NEW YORK (May. 18)
Optimism regarding the future cultural growth of the American Jewish community was expressed here today at the final session of a national two-day conference on “Creative Jewish Living” sponsored by the Zionist Organization of America.
At the same time, speakers warned that the educational and spiritual forces must predominate if American Jewry is to become a healthy, intelligent and dynamic community. Expressing these views were Rabbi Philip S. Bernstein, president of the Central Conference of American Rabbis, and Dr. Nelson Glueck, president of the Hebrew Union College-Jewish Institute of Religion.
Both leaders in Jewish religious life also agreed that the Jew in the United States must fight for the preservation of the American way of life, equality and freedom for all of its citizens regardless of race and religion. Dr. Joseph Tenenbaum, chairman of the Z.O.A. Committee on Community Organization, presided at the final session.
Rabbi Bernstein said that “Christians are less interested in learning about anti-Semitism than they are in learning about Judaism” and maintained that “now that Israel is a state, there seems little reason for any Jew to remain in a group apart here in the United States unless that group has spiritual significance.” Dr. Glueck said that “a new unified American Jewry is in the process of being created, with the Jewish group of the entire country being fused gradually into a single, homogeneous, dynamic entity.”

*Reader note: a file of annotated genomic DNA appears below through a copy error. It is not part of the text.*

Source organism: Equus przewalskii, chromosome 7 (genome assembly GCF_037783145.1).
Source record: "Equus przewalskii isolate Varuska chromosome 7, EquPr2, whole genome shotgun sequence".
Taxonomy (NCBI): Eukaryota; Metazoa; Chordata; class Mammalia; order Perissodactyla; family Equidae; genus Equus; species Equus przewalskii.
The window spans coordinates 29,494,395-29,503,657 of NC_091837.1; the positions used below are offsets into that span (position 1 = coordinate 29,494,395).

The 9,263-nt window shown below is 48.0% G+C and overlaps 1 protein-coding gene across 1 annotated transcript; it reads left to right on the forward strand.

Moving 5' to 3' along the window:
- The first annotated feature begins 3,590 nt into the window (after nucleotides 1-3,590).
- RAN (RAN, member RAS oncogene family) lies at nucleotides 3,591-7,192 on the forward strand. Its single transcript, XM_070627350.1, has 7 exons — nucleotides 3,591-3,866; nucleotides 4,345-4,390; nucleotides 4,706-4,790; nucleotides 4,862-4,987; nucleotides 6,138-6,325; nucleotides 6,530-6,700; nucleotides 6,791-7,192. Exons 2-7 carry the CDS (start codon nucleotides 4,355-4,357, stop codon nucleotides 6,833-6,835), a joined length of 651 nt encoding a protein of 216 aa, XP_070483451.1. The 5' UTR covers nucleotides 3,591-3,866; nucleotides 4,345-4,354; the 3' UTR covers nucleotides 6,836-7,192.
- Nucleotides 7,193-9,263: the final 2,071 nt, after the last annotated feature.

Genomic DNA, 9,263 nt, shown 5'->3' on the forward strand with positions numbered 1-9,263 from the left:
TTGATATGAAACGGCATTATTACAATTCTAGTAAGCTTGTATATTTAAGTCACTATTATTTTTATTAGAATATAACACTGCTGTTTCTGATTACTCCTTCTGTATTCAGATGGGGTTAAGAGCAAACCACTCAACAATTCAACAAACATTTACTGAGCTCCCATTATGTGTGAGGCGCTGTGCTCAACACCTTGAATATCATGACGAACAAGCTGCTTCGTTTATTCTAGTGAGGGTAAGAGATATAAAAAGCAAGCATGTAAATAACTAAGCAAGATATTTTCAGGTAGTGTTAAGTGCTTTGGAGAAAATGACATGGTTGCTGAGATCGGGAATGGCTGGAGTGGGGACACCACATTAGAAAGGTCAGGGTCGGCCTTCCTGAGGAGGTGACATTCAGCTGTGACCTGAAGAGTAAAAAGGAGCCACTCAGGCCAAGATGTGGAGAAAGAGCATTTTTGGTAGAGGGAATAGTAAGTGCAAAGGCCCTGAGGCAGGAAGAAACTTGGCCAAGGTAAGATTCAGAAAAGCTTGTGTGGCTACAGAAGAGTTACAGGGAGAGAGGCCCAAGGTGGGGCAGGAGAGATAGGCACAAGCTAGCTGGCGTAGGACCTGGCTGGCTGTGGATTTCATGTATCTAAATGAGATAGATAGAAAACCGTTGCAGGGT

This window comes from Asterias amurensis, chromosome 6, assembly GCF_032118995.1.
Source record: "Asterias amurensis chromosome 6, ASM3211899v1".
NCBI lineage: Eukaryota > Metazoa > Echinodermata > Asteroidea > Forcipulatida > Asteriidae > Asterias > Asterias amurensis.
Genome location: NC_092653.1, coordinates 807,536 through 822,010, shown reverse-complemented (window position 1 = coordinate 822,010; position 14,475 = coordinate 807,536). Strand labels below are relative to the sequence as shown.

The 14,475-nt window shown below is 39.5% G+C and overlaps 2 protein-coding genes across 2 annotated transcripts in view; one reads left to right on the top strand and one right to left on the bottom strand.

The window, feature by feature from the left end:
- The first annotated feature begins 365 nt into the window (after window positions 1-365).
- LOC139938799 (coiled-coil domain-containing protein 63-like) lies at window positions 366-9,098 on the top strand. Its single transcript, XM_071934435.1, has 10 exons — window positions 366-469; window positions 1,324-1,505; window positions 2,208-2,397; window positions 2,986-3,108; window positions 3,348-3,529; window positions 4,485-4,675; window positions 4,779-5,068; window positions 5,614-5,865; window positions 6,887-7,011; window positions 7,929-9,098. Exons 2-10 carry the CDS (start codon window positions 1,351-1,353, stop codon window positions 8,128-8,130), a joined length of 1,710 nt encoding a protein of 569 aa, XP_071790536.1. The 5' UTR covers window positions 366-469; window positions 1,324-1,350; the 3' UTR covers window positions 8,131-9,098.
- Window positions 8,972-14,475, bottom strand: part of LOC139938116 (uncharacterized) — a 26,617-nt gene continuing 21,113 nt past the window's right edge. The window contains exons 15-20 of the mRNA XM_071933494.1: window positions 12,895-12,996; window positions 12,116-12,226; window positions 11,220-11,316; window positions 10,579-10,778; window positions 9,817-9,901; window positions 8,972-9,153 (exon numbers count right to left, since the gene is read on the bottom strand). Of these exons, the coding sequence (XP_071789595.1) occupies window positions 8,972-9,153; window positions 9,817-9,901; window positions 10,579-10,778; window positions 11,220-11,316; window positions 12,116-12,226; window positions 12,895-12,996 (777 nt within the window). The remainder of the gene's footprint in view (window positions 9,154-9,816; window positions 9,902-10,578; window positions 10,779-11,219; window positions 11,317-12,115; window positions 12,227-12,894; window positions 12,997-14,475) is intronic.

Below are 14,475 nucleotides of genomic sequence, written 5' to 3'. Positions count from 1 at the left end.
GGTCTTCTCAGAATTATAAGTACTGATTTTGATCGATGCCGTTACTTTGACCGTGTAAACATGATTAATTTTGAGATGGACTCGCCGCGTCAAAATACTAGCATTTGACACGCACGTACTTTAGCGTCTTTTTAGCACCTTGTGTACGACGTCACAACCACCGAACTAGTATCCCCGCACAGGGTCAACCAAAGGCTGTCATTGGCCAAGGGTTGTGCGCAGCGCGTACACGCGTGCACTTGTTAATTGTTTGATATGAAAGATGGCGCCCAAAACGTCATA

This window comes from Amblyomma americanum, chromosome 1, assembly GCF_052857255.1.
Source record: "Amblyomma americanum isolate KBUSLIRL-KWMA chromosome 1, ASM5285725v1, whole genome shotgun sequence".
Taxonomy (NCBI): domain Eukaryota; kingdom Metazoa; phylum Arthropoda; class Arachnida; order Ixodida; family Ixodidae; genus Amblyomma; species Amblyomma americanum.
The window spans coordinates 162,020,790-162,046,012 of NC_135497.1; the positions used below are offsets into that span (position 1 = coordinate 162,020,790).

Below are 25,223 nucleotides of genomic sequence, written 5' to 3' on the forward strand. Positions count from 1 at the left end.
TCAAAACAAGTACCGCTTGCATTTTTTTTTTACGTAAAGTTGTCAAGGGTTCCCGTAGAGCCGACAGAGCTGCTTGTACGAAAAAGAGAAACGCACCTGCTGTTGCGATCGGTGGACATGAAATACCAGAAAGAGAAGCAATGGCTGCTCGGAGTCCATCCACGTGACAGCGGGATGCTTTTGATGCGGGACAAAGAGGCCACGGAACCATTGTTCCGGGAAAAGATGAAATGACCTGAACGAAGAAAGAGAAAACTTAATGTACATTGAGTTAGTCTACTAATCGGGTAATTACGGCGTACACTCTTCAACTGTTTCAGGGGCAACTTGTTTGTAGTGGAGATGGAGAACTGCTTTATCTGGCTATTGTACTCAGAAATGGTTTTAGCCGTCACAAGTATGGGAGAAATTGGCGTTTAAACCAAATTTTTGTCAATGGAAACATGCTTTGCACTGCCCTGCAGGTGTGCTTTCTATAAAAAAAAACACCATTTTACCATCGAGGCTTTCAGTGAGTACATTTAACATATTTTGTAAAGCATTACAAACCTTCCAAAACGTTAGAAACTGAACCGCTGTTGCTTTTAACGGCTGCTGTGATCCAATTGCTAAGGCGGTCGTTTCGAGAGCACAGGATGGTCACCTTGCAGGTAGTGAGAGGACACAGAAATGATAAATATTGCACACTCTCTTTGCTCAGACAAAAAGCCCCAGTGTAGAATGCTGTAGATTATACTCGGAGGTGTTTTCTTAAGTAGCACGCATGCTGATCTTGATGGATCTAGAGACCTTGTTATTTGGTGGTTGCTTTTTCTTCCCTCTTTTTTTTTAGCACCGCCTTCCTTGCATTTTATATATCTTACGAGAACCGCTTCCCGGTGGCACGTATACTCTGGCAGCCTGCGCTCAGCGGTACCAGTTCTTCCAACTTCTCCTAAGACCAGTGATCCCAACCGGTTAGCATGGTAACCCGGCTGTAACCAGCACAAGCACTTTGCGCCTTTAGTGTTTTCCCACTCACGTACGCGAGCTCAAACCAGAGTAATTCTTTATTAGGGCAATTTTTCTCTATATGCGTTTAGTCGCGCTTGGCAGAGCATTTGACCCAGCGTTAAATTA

Dr. Azriel Eisenberg, executive vice-president of the Jewish Education Committee, reported that 81,000 children or approximately 27 percent of all Jewish children in New York attend Jewish schools of all types in Greater New York. In a breakdown of this total, he reported that 36,000 attend Hebrew afternoon schools, 26,000 are in one-or two-day a week schools, 16,000 in all-day schools, 3,300 in Yiddish schools. Altogether, they are enrolled in 595 Jewish schools of various types.
Addressing the conference last night Dr. Mordecai Kaplan, leader of the Reconstructionist Movement, proposed the convening of a “Jewish world council” to formulate a new covenant on international Jewish unity. He also proposed that all the activities of local American Jewish organizations and institutions “be carried on as functions of the entire local community” and that they be in accord with “the will of the Jewish people.” These steps would be designed, respectively, to define the group status of world Jewry and to reconstruct local American Jewish bodies into “organic Jewish communities.”
Dr. Salo Baron, Professor of Jewish History at Columbia University, on the other hand, praised the development of unregulated American Jewish communal organization. He called the American voluntarist community system “a revolutionary transformation” from the “secular, national” structures of Jewish communities in central and Eastern Europe, and declared that while the present freedom sometimes seemed to threaten to “engulf the community in total anarchy,” it has made the Jewish community more cohesive than ever before.
Dr. Abraham I. Katsh, Professor of Hebrew Culture and Education at New York University, proposed an expenditure of $5,000,000 by Jewish federations and welfare funds to endow chairs of Hebrew learning in American universities. S. Charney-Niger, president of the Jewish Kultur Congress, predicted that the Yiddish language and culture would continue to flourish. Other speakers included Rev. Everett R. Clinchy, president of the National Conference of Christians and Jews, Abraham G. Duker, managing editor of “Jewish Social Studies,” and Louis Kraft, secretary of the World Federation of Y.M.H.A. and Jewish Community Centers.